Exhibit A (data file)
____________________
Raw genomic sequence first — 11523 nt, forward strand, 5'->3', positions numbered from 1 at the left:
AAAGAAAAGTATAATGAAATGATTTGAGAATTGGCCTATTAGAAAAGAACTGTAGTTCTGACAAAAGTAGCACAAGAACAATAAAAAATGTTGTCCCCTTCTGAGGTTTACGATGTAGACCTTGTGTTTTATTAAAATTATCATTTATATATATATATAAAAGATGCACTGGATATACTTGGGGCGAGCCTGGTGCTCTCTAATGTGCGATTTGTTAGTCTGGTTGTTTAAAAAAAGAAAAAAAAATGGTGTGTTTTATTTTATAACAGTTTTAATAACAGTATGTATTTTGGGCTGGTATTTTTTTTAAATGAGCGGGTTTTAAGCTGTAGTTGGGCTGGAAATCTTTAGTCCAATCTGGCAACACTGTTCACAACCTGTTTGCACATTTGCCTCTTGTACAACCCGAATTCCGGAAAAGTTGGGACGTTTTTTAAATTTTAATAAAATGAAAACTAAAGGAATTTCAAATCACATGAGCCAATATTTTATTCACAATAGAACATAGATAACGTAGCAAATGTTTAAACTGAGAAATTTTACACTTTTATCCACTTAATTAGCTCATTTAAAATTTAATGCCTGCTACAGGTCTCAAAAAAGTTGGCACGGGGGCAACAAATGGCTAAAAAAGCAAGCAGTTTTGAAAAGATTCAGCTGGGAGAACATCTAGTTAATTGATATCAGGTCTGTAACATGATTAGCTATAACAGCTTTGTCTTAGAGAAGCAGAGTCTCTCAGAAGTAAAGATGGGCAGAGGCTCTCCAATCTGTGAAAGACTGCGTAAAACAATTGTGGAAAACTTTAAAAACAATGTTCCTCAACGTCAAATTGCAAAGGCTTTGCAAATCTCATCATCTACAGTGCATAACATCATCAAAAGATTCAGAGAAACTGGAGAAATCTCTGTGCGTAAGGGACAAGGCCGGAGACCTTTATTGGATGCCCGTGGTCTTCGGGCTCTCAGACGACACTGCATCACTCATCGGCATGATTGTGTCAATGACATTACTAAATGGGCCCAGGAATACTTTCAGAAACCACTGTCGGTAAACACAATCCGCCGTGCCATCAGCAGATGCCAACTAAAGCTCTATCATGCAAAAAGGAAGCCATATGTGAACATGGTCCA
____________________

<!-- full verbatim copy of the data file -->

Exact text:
Raw genomic sequence first — 11523 nt, forward strand, 5'->3', positions numbered from 1 at the left:
AAAGAAAAGTATAATGAAATGATTTGAGAATTGGCCTATTAGAAAAGAACTGTAGTTCTGACAAAAGTAGCACAAGAACAATAAAAAATGTTGTCCCCTTCTGAGGTTTACGATGTAGACCTTGTGTTTTATTAAAATTATCATTTATATATATATATAAAAGATGCACTGGATATACTTGGGGCGAGCCTGGTGCTCTCTAATGTGCGATTTGTTAGTCTGGTTGTTTAAAAAAAGAAAAAAAAATGGTGTGTTTTATTTTATAACAGTTTTAATAACAGTATGTATTTTGGGCTGGTATTTTTTTTAAATGAGCGGGTTTTAAGCTGTAGTTGGGCTGGAAATCTTTAGTCCAATCTGGCAACACTGTTCACAACCTGTTTGCACATTTGCCTCTTGTACAACCCGAATTCCGGAAAAGTTGGGACGTTTTTTAAATTTTAATAAAATGAAAACTAAAGGAATTTCAAATCACATGAGCCAATATTTTATTCACAATAGAACATAGATAACGTAGCAAATGTTTAAACTGAGAAATTTTACACTTTTATCCACTTAATTAGCTCATTTAAAATTTAATGCCTGCTACAGGTCTCAAAAAAGTTGGCACGGGGGCAACAAATGGCTAAAAAAGCAAGCAGTTTTGAAAAGATTCAGCTGGGAGAACATCTAGTTAATTGATATCAGGTCTGTAACATGATTAGCTATAACAGCTTTGTCTTAGAGAAGCAGAGTCTCTCAGAAGTAAAGATGGGCAGAGGCTCTCCAATCTGTGAAAGACTGCGTAAAACAATTGTGGAAAACTTTAAAAACAATGTTCCTCAACGTCAAATTGCAAAGGCTTTGCAAATCTCATCATCTACAGTGCATAACATCATCAAAAGATTCAGAGAAACTGGAGAAATCTCTGTGCGTAAGGGACAAGGCCGGAGACCTTTATTGGATGCCCGTGGTCTTCGGGCTCTCAGACGACACTGCATCACTCATCGGCATGATTGTGTCAATGACATTACTAAATGGGCCCAGGAATACTTTCAGAAACCACTGTCGGTAAACACAATCCGCCGTGCCATCAGCAGATGCCAACTAAAGCTCTATCATGCAAAAAGGAAGCCATATGTGAACATGGTCCA